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Yesterday Pennsylvania’s Democratic governor, Tom Wolf, stated that his state “needs” to decriminalize possession of small amounts of cannabis. Following the nationwide trend (the District of Colombia and 20 U.S. states have thus far decriminalized), Pennsylvania is seeking to decrease the impact of its cannabis possession laws on the general population. Wolf’s reasons for decriminalization of cannabis are the high rate of incarcerations, the destruction of families over cannabis sentencing and prison time, and the possibility of economic improvement in his state. Not everyone in Pennsylvania agrees with Wolf’s observations; the Dauphin County District Attorney, Ed Marsico, notes that Pennsylvania’s possession laws are far from strict already.

Pennsylvania’s Cannabis Laws

In some areas of the Great Dane state, possession of 30 grams of cannabis or less is a misdemeanor which carries a maximum of 30 days of incarceration and a $500 fine; over 30 grams may result in one year of incarceration and a $5,000 penalty. Philadelphia originally decriminalized marijuana in 2014, making criminal penalties for possession obsolete and instituting a civil $25 fine for up to an ounce of cannabis. As of 2015, Pittsburgh’s laws made possession of less than 30 grams of cannabis or eight grams of hash subject to $100 fine instead of time in prison. With the May 17th Act 16 in effect, the state is currently trying to define its regulatory laws for medical cannabis patients. The medical cannabis act should allow patients to purchase medical cannabis from 50 state dispensaries beginning in 2018, and also 25 grow facilities. The conditions that Pennsylvania’s medical cannabis Act 16 will cover currently include cancer, AIDS, amyotrophic lateral and multiple sclerosis, Parkinson’s disease, intractable spasticity, epilepsy, IBD, neuropathies, Huntington’s disease, PTSD, glaucoma, sickle cell anemia, Crohn’s disease, autism (these two conditions are not in the original Act, but appear to have been added since its inception), and intractable pain and seizures. The law Wolf is referring to would decriminalize cannabis in Harrisburg, one of Pennsylvania’s three largest cities, and its capital.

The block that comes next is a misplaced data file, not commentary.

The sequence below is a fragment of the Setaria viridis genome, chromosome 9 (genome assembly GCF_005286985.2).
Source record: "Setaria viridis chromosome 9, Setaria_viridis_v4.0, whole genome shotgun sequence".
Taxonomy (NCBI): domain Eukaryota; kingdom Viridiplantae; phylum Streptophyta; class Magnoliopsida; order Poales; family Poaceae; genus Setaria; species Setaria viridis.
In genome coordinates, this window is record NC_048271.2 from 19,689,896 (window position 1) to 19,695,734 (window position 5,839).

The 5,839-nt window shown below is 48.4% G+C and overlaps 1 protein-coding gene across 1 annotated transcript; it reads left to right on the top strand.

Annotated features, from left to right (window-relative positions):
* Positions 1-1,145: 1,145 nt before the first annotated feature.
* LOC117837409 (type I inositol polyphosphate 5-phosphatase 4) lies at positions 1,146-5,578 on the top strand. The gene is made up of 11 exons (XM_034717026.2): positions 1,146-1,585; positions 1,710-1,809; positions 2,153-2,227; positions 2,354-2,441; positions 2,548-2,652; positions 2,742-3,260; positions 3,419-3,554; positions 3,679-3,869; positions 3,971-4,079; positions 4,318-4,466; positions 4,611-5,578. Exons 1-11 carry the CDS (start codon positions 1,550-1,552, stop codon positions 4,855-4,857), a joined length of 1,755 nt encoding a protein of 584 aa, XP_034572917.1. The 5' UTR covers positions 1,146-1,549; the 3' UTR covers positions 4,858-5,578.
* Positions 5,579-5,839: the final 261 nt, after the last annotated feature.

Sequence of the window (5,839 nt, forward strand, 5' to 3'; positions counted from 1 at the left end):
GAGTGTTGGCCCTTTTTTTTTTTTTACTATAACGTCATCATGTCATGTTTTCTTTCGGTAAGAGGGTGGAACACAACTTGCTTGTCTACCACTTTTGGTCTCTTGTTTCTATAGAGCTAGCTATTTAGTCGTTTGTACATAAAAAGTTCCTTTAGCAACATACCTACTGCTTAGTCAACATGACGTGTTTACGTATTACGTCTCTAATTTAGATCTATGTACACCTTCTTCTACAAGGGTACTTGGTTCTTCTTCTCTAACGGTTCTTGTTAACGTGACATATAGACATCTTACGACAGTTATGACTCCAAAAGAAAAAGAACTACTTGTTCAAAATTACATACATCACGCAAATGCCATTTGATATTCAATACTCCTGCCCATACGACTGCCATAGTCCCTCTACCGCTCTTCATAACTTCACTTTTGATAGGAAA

Pennsylvania’s Medical Marijuana Program

Implemented by the Pennsylvania Department of Health, the medical marijuana program is intended to take up to two years for completion and rollout, and includes a Safe Harbor Letter option for parents, caregivers, legal guardians, and spouses of minors under 18 who suffer from the allowed medical cannabis conditions listed above. The program will also include a four-hour training class required for all medical cannabis prescribing physicians, pharmacists, certified nurse practitioners, and physician’s assistants. In addition, a two-hour course will be required for principals and employees of all medical cannabis organizations who have direct contact with patients, caregivers, or the medical cannabis itself. Let’s hope that Wolf is successful in the further decriminalizing of cannabis in Pennsylvania, and that the regulations the states puts into effect result in positive economic and medical gains for the state in general.

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